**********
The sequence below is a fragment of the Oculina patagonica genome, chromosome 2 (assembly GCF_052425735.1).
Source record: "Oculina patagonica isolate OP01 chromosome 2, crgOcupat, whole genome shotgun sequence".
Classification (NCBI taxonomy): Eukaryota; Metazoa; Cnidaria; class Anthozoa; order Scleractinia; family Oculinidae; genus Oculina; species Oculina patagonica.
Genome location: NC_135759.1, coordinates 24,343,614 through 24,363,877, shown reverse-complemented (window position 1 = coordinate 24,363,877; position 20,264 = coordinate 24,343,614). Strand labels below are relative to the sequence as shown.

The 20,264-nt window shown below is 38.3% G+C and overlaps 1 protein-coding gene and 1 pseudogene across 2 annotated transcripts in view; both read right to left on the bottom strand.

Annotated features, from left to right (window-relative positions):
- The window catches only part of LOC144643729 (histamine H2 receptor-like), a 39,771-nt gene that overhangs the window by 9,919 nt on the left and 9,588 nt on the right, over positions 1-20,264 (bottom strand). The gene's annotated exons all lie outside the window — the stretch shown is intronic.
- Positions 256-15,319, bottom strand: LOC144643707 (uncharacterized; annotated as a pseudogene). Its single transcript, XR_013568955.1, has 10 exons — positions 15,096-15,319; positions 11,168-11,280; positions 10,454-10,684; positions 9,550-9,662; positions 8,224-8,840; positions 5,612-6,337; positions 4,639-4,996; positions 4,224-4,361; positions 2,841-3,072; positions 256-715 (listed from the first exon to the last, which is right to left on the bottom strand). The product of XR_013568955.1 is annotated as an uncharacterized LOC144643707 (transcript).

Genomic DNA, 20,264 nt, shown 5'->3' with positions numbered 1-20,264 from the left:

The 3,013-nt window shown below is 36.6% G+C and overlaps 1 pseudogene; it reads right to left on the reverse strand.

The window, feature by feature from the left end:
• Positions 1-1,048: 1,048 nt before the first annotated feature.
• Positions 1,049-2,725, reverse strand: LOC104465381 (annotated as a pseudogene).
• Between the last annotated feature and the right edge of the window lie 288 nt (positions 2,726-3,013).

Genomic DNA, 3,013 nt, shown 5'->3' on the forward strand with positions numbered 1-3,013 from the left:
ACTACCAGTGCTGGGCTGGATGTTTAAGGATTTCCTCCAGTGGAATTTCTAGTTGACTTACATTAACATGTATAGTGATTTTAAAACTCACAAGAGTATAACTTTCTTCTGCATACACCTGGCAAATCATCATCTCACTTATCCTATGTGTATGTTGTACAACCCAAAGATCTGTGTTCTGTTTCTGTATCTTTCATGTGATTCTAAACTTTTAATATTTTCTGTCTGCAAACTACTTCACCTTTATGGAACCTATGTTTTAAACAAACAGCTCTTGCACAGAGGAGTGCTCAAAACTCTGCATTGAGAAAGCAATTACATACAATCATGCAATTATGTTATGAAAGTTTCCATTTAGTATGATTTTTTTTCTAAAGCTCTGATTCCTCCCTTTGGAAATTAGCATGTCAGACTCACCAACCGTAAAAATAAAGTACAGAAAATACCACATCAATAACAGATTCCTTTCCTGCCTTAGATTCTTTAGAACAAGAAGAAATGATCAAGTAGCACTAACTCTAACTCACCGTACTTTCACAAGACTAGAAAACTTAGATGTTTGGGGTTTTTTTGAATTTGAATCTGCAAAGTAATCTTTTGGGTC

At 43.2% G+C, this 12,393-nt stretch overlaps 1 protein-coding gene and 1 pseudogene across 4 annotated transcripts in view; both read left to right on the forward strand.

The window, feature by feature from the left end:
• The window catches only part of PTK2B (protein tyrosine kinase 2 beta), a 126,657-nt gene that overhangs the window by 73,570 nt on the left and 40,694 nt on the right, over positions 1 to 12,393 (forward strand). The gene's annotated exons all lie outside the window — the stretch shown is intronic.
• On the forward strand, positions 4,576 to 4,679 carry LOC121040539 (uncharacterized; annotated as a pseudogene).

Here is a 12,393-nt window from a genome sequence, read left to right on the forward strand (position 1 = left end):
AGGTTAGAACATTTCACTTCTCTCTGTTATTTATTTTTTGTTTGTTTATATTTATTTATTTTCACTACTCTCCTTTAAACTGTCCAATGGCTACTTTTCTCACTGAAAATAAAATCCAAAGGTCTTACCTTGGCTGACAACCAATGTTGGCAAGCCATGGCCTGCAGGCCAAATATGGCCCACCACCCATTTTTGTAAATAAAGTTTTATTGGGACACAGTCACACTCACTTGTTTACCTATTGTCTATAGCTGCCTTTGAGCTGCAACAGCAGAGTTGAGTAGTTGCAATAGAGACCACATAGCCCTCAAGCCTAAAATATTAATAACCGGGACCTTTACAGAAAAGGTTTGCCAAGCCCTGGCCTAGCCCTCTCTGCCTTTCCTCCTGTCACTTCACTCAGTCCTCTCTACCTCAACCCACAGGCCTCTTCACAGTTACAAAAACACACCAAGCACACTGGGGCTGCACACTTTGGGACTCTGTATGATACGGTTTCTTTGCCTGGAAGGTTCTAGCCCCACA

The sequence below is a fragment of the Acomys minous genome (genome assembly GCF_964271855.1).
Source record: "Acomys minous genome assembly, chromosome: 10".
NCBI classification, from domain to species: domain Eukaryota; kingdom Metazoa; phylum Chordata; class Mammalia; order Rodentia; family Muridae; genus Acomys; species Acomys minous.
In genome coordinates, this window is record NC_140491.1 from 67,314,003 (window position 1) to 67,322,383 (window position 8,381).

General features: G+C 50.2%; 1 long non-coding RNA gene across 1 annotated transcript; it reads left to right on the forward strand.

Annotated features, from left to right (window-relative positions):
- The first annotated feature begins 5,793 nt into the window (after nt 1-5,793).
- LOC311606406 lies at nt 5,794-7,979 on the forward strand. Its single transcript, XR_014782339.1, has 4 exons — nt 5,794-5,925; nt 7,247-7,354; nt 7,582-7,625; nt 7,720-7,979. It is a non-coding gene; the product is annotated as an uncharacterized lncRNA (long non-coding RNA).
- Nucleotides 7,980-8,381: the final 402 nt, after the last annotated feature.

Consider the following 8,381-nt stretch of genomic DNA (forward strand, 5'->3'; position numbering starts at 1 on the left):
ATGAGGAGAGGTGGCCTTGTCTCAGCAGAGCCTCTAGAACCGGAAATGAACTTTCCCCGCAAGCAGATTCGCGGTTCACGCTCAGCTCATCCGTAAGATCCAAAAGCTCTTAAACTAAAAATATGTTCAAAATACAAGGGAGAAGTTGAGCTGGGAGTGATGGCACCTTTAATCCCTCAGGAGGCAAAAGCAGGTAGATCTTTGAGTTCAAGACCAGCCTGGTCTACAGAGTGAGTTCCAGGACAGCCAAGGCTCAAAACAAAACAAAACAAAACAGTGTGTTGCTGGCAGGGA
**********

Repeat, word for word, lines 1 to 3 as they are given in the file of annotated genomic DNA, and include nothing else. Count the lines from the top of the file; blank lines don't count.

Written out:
The sequence below is a fragment of the Oculina patagonica genome, chromosome 2 (assembly GCF_052425735.1).
Source record: "Oculina patagonica isolate OP01 chromosome 2, crgOcupat, whole genome shotgun sequence".
Classification (NCBI taxonomy): Eukaryota; Metazoa; Cnidaria; class Anthozoa; order Scleractinia; family Oculinidae; genus Oculina; species Oculina patagonica.